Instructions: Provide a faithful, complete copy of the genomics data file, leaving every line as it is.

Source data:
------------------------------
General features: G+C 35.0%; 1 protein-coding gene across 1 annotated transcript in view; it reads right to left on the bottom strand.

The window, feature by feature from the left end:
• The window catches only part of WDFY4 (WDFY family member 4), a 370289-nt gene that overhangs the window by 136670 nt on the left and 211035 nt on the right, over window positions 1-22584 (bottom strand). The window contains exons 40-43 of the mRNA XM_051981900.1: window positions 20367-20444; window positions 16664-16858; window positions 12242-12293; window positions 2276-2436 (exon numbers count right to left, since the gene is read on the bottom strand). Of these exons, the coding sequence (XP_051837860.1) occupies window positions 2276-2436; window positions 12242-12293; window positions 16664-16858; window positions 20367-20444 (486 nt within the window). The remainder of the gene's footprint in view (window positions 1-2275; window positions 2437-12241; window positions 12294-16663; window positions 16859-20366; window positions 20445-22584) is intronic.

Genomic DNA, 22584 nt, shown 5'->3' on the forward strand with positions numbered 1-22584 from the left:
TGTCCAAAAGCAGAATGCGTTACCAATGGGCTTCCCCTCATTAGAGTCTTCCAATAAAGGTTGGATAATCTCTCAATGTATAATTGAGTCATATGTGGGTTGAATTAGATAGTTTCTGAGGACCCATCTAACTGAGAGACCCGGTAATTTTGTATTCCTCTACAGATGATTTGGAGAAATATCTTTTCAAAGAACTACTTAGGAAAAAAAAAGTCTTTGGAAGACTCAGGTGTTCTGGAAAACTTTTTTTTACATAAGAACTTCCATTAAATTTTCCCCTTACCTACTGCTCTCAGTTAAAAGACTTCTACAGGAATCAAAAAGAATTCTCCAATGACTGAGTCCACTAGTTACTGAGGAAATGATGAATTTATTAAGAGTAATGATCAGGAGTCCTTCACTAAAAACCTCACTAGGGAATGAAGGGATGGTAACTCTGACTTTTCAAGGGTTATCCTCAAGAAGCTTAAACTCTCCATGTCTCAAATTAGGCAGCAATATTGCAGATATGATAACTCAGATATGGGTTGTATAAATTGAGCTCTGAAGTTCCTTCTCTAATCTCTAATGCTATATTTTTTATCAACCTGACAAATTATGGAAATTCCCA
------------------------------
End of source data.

General features: G+C 35.0%; 1 protein-coding gene across 1 annotated transcript in view; it reads right to left on the bottom strand.

The window, feature by feature from the left end:
• The window catches only part of WDFY4 (WDFY family member 4), a 370289-nt gene that overhangs the window by 136670 nt on the left and 211035 nt on the right, over window positions 1-22584 (bottom strand). The window contains exons 40-43 of the mRNA XM_051981900.1: window positions 20367-20444; window positions 16664-16858; window positions 12242-12293; window positions 2276-2436 (exon numbers count right to left, since the gene is read on the bottom strand). Of these exons, the coding sequence (XP_051837860.1) occupies window positions 2276-2436; window positions 12242-12293; window positions 16664-16858; window positions 20367-20444 (486 nt within the window). The remainder of the gene's footprint in view (window positions 1-2275; window positions 2437-12241; window positions 12294-16663; window positions 16859-20366; window positions 20445-22584) is intronic.

Genomic DNA, 22584 nt, shown 5'->3' on the forward strand with positions numbered 1-22584 from the left:
TGTCCAAAAGCAGAATGCGTTACCAATGGGCTTCCCCTCATTAGAGTCTTCCAATAAAGGTTGGATAATCTCTCAATGTATAATTGAGTCATATGTGGGTTGAATTAGATAGTTTCTGAGGACCCATCTAACTGAGAGACCCGGTAATTTTGTATTCCTCTACAGATGATTTGGAGAAATATCTTTTCAAAGAACTACTTAGGAAAAAAAAAGTCTTTGGAAGACTCAGGTGTTCTGGAAAACTTTTTTTTACATAAGAACTTCCATTAAATTTTCCCCTTACCTACTGCTCTCAGTTAAAAGACTTCTACAGGAATCAAAAAGAATTCTCCAATGACTGAGTCCACTAGTTACTGAGGAAATGATGAATTTATTAAGAGTAATGATCAGGAGTCCTTCACTAAAAACCTCACTAGGGAATGAAGGGATGGTAACTCTGACTTTTCAAGGGTTATCCTCAAGAAGCTTAAACTCTCCATGTCTCAAATTAGGCAGCAATATTGCAGATATGATAACTCAGATATGGGTTGTATAAATTGAGCTCTGAAGTTCCTTCTCTAATCTCTAATGCTATATTTTTTATCAACCTGACAAATTATGGAAATTCCCA